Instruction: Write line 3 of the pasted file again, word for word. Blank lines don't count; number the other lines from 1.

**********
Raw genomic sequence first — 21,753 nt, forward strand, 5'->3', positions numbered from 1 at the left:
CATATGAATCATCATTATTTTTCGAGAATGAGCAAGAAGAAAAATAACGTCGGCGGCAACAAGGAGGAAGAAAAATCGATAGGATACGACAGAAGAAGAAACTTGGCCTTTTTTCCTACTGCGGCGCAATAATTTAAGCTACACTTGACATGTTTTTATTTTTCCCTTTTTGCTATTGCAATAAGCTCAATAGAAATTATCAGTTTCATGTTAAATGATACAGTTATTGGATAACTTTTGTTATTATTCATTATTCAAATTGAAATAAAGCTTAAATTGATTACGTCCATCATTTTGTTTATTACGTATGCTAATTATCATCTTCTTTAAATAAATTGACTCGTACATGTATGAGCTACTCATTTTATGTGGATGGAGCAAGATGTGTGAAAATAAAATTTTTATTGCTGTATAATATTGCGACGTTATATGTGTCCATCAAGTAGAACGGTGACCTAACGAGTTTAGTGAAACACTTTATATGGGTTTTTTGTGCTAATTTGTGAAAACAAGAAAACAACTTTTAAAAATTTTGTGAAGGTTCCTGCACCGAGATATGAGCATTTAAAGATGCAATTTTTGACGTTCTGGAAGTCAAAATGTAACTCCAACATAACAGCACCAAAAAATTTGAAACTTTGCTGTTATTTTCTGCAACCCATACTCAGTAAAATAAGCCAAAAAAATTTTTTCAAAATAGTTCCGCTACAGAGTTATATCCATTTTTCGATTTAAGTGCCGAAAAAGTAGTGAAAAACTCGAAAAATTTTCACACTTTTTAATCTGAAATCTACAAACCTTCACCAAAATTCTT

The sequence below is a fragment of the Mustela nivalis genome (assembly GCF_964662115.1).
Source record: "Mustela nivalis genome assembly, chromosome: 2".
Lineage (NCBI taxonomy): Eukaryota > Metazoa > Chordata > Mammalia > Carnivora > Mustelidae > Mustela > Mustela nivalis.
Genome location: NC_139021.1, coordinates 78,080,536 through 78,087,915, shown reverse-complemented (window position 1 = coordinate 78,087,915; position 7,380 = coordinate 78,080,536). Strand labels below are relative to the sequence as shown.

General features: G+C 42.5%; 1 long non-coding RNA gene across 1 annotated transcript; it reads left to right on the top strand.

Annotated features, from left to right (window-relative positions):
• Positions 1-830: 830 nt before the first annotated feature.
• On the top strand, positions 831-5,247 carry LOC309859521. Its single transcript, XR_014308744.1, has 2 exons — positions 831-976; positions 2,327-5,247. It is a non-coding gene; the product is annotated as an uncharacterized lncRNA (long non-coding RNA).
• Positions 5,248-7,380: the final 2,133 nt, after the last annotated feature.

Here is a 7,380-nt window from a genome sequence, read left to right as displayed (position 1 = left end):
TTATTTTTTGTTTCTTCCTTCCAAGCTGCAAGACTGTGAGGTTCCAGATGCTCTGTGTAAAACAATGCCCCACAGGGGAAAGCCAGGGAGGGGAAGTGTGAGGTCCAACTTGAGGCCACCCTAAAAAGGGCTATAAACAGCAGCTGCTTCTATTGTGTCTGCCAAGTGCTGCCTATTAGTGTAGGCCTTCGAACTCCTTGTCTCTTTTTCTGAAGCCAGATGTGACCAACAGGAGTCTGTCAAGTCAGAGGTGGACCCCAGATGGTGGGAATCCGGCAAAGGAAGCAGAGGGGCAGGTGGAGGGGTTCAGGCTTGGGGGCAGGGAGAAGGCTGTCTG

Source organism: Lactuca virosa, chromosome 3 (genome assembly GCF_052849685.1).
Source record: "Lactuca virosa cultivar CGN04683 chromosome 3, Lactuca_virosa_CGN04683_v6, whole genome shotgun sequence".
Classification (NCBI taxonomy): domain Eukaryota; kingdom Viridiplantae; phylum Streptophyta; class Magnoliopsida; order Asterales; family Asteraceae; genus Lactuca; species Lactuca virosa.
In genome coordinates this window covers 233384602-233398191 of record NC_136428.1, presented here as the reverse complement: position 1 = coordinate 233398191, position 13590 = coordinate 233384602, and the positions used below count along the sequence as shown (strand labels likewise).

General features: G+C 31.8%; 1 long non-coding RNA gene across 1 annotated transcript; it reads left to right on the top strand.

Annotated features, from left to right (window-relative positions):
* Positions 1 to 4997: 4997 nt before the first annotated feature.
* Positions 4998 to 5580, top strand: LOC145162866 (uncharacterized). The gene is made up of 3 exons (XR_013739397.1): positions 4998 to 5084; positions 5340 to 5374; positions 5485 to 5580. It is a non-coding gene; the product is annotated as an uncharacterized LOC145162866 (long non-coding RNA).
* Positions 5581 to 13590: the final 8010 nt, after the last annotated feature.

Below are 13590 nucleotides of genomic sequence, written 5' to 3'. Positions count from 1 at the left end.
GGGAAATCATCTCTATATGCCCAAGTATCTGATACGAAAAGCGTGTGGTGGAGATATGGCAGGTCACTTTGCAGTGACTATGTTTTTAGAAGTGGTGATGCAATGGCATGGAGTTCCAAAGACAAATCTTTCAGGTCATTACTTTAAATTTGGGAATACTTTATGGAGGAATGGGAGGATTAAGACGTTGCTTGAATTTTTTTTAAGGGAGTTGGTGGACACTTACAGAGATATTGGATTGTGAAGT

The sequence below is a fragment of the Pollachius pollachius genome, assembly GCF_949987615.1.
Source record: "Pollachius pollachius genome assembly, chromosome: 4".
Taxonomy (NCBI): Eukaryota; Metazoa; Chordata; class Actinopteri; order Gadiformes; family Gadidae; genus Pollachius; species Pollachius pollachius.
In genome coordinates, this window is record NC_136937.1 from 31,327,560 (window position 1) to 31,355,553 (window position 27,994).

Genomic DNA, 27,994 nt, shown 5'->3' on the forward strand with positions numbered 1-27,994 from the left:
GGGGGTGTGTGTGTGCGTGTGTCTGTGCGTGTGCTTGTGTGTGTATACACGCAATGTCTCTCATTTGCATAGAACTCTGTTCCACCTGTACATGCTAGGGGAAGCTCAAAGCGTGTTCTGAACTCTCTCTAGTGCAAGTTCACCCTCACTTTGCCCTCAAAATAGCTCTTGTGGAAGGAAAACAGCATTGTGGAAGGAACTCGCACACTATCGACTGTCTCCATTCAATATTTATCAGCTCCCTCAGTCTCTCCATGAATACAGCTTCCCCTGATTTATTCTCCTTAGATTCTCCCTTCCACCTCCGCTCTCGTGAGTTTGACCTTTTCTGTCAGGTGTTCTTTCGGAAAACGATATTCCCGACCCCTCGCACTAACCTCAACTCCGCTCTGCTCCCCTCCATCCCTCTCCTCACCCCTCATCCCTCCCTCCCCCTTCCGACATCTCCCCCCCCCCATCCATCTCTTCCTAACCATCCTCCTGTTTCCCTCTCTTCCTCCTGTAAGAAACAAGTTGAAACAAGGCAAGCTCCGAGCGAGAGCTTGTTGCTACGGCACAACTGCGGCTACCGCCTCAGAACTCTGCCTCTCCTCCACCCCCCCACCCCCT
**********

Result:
The sequence below is a fragment of the Mustela nivalis genome (assembly GCF_964662115.1).